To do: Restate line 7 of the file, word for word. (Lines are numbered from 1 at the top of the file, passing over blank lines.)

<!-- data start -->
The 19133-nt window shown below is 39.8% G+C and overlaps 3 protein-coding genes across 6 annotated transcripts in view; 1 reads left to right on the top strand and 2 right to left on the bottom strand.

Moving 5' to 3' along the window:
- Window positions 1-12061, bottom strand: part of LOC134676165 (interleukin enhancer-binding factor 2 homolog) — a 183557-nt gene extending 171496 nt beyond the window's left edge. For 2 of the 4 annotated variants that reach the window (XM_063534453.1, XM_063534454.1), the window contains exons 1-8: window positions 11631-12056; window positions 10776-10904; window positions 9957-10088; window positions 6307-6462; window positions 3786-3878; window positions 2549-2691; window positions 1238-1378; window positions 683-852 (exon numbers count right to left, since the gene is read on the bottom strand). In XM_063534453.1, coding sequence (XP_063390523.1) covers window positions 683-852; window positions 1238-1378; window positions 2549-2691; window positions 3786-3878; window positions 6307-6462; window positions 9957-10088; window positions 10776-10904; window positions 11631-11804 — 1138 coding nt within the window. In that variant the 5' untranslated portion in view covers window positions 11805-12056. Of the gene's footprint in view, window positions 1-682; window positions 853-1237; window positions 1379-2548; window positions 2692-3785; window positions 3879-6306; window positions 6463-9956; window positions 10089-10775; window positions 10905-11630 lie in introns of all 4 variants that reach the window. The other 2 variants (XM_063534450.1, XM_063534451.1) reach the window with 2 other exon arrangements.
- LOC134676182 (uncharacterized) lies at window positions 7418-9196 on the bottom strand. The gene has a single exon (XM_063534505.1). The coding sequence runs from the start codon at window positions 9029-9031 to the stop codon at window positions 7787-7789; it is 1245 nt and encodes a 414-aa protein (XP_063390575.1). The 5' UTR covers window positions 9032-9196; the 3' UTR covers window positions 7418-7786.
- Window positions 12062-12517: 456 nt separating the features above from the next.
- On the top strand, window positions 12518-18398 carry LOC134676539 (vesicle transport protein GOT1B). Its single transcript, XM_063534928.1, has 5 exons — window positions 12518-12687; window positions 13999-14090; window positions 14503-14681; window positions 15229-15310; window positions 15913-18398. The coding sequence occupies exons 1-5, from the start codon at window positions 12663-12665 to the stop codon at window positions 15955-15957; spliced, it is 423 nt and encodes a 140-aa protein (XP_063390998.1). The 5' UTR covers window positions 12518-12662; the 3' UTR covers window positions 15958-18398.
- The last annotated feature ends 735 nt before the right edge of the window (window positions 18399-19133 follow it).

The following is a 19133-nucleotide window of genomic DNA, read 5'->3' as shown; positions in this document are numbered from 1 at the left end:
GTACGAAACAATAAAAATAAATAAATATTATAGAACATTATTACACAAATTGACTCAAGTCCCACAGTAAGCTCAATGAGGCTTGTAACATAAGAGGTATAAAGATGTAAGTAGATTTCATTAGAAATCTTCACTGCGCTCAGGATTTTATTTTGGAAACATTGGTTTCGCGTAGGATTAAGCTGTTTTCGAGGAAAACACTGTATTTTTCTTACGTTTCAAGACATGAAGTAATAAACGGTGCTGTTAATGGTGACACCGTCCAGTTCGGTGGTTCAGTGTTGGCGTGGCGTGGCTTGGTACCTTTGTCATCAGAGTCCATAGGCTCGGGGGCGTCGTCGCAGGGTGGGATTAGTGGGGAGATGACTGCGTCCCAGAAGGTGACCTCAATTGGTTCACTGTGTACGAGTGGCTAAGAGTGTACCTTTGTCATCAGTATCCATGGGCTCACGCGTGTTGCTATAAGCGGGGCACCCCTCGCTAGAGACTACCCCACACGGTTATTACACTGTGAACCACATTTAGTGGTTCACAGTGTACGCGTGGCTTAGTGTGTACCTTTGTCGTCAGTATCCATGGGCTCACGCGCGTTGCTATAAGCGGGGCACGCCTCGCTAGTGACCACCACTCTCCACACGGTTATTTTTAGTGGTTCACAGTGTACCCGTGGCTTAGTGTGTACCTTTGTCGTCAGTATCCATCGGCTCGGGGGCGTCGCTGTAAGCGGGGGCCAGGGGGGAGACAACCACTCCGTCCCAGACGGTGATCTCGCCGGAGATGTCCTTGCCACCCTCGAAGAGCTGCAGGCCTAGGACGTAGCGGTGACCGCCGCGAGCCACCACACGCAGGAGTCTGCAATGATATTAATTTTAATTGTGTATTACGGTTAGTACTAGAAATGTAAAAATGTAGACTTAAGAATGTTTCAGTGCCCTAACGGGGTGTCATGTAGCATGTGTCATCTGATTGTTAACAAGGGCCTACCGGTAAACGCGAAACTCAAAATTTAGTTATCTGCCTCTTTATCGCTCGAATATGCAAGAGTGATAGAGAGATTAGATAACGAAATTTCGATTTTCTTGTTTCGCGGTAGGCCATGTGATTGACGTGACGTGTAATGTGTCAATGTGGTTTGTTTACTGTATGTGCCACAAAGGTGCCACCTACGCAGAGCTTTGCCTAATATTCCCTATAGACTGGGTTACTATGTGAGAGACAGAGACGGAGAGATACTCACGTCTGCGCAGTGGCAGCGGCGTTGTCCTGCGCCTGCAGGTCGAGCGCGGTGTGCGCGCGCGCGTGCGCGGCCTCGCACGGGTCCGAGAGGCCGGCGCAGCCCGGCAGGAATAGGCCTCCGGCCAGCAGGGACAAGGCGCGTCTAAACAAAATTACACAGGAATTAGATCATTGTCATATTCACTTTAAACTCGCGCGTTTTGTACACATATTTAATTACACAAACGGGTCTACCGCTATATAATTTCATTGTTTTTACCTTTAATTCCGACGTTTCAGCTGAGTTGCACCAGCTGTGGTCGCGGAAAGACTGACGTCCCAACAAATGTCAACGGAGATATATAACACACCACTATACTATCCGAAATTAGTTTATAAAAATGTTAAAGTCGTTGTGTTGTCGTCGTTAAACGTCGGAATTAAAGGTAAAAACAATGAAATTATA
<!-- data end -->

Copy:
- The last annotated feature ends 735 nt before the right edge of the window (window positions 18399-19133 follow it).